There are about five basic steps, more or less, to baseball pitching: Set-up, grip, wind-up, release, and follow-through. Keys to a good baseball pitch are remembering to take small steps, and keeping good balance in the center of your body. Before you know, you'll be an expert on how to deliver perfect baseball pitches.

  • Set up - Find your proper footing on the rubber, standing with your feet slightly at an angle and not straight forward, while keeping your glove up about chest to chin level, closed, and pointed toward yourself.
  • Get a grip - As you set your feet position, find your grip on the baseball. For a four-seam fast-pitch, you'll place your index and middle finger across the widest part of the seam, thumb underneath, keeping a loose grip.
  • Wind up - Facing your target, take a small step out to the edge of the rubber, with your glove-side foot. Angle your pitch-side foot about 45 degrees, keeping it on the rubber. Bring your pitch-side leg up across your body at the same time you bring your pitching arm up, then after bringing both down, draw your arm back, and you're ready to throw!
  • Release - As you throw, think about extending your arm out in a straight line, keeping your fingertips behind the ball for better control. As you get better at throwing, you'll learn how to control the movement of the ball using various grips and techniques.
  • Follow-through - After release, allow your pitch-side leg to come down and across your body, still maintaining control.

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More Baseball Pitching Styles

  • Circle change - A change-up similar to a screwball, but differs in movement and speed. Done right, it should look like a slow, two-seam fastball is heading for home plate, but then veers off in a direction opposite what the batter might expect.
  • Cut fastball - Or "cutter"- a pitch that appears as a two-seamer, but moves in the opposite direction.
  • Eephus - What has also been called the "folly floater", and rarely used today, a very slow pitch with a high-arching trajectory, created in the 1930s.
  • Forkball - A throw that tumbles out of the strike zone when pitched. Looks like a fast dancing knuckle ball, going all over the place, then falling.
  • Gyroball - Created in Japan, a pitch with a trajectory lying somewhere between a fastball and a curve. Faster than a fastball, slower than a curve with little break; spins kind of like a bullet on an axis parallel to its trajectory.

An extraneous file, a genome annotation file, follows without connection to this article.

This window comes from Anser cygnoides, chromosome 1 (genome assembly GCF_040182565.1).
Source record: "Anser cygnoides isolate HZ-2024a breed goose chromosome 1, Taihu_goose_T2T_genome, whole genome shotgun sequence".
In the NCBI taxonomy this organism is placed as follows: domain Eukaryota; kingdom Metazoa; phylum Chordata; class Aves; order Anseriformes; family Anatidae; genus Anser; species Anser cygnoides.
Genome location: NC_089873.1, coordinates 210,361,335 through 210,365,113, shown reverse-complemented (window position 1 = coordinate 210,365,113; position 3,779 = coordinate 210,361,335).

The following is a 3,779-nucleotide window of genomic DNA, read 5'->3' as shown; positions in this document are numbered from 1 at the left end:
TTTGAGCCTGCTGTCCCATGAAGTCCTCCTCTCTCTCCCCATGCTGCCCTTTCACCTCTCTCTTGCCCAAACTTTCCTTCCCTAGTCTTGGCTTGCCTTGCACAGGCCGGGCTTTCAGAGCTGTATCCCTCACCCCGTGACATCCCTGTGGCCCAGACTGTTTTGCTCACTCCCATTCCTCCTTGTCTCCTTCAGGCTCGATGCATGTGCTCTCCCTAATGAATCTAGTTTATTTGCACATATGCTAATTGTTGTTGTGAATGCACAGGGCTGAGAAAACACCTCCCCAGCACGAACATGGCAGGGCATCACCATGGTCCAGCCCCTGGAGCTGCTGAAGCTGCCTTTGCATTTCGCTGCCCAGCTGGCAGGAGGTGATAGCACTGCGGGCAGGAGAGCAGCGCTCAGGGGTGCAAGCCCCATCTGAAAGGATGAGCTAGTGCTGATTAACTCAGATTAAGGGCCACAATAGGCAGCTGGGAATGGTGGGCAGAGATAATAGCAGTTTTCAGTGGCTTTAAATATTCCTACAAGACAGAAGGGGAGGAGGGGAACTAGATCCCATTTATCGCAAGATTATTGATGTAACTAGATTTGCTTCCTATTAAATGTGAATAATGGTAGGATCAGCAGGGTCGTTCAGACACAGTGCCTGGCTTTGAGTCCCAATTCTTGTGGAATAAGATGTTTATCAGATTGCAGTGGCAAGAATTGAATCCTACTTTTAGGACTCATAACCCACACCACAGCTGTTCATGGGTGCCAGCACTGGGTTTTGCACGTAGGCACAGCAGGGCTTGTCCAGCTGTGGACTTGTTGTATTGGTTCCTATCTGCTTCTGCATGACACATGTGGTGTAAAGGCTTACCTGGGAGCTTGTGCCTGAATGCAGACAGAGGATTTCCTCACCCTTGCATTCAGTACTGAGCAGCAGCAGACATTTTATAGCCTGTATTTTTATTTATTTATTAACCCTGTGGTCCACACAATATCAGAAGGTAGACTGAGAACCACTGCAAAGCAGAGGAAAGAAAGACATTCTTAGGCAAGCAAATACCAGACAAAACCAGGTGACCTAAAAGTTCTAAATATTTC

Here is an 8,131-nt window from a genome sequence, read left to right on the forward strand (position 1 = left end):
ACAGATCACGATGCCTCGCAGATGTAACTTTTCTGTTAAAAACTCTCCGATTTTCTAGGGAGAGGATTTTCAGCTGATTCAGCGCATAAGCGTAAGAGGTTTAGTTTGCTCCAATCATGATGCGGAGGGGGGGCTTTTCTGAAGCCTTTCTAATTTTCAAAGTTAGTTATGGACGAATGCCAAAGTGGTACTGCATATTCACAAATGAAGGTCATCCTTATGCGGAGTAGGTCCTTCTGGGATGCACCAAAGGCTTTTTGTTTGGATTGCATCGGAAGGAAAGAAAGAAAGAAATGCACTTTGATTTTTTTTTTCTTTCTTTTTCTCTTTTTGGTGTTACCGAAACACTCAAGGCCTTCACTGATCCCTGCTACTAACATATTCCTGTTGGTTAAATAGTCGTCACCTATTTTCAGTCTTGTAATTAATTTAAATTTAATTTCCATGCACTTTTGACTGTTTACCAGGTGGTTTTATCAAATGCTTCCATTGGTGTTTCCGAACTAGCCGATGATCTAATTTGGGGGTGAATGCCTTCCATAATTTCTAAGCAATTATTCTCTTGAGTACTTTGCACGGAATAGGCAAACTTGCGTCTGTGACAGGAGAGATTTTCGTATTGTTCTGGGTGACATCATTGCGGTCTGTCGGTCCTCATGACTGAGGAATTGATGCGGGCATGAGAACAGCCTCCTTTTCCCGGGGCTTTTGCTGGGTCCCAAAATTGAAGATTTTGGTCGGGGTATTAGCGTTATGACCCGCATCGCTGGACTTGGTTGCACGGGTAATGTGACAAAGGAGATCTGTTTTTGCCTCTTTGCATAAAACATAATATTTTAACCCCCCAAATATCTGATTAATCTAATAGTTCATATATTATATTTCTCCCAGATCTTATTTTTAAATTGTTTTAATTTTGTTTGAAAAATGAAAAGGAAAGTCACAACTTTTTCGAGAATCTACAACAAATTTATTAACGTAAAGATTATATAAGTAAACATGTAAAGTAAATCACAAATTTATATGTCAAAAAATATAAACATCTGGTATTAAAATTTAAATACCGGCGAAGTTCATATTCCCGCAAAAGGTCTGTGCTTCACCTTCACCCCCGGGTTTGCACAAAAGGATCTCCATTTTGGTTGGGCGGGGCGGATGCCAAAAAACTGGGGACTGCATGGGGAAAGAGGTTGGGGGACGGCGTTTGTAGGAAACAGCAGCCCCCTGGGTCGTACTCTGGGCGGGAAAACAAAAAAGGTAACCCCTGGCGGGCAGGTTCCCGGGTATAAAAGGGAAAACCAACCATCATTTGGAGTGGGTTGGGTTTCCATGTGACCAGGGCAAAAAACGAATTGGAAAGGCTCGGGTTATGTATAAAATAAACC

• Knuckleball - A very difficult pitch thrown by gripping the ball with the fingertips. Knuckles are high in the air, and on release the ball is literally pushed away from the hand. The resulting throw has no spin, but moves around in a way that confuses the batter. Try it!
  • Knuckle curveball - There are two kinds: A standard curveball with a tighter spin, and a breaking ball executed with the same knuckleball grip, but with a slower spin.
  • Palmball - A change-up pitch that begins with a tightly held ball, and then thrown as if pitching a fastball. Less velocity, and tricks the batter into swinging sooner.
  • Running fastball - A fast pitch that moves inside from a right-handed pitcher to a right-handed batter, or from a left-handed pitcher to left-handed batter.
  • Screwball - A reverse curveball, fools the batter by breaking opposite of the hand it was thrown by.
  • Shuuto - Also called "shootball", a right-hand pitch originating in Japan that is a combination screwball and two-seam fastball, thrown with intent to jam right-handed batters. Can also be thrown left-handed, to throw left-handed batters off.
  • Sidearm - Pitching a baseball with the arm perpendicular to the body at 3 o'clock or 9 o'clock for the right or left-handed thrower, respectively.
  • Sinker - A two-seam fastball pitched with a three-quarter arm angle instead of an overhand pitch. Causes the ball to lower and move from left to right, or right to left, depending on the pitching hand. Intended to appear as a strike prior to dropping out of the zone.
  • Slurve - What starts out looking like a slider, but turns out slower to reach the batter.
  • Splitter - Looks like the fastball but with more of a downward break. Fools the hitter into swinging too high.
  • Submarine - The pitcher drops the shoulder and whips the ball with the arm at a position lower than the sidearm pitch.
  • Three-quarter - A pitch thrown with the right arm at a 10 or 11 o'clock position, or left arm at a 1 or 2 o'clock position. Ball tends to tail and sink as it nears the batter.
  • Tornado - The pitcher spins his entire body before throwing a baseball toward the batter.

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Common Terms Used in Baseball Pitching

Overhand pitch - A pitch thrown from directly above the pitcher's shoulder.

Pitch - To throw the ball towards the batter.

Trajectory - Path of the ball thrown from pitcher to batter.

Underhand pitch - To release the ball from below the elbow, resulting in a slower ball speed. The only allowable form of pitch in softball, but may be used for baseball.

Velocity - Speed of the pitch, varying according to style and strength of the pitcher. A fastball pitch in the major leagues can reach up to more than 100 mph, but averages about 95 mph. Keep in mind that speed is not the determining factor for an effective pitch. Grip, proper mechanics of pitching, trajectory, and movement are other important considerations when it comes to executing a legendary pitch.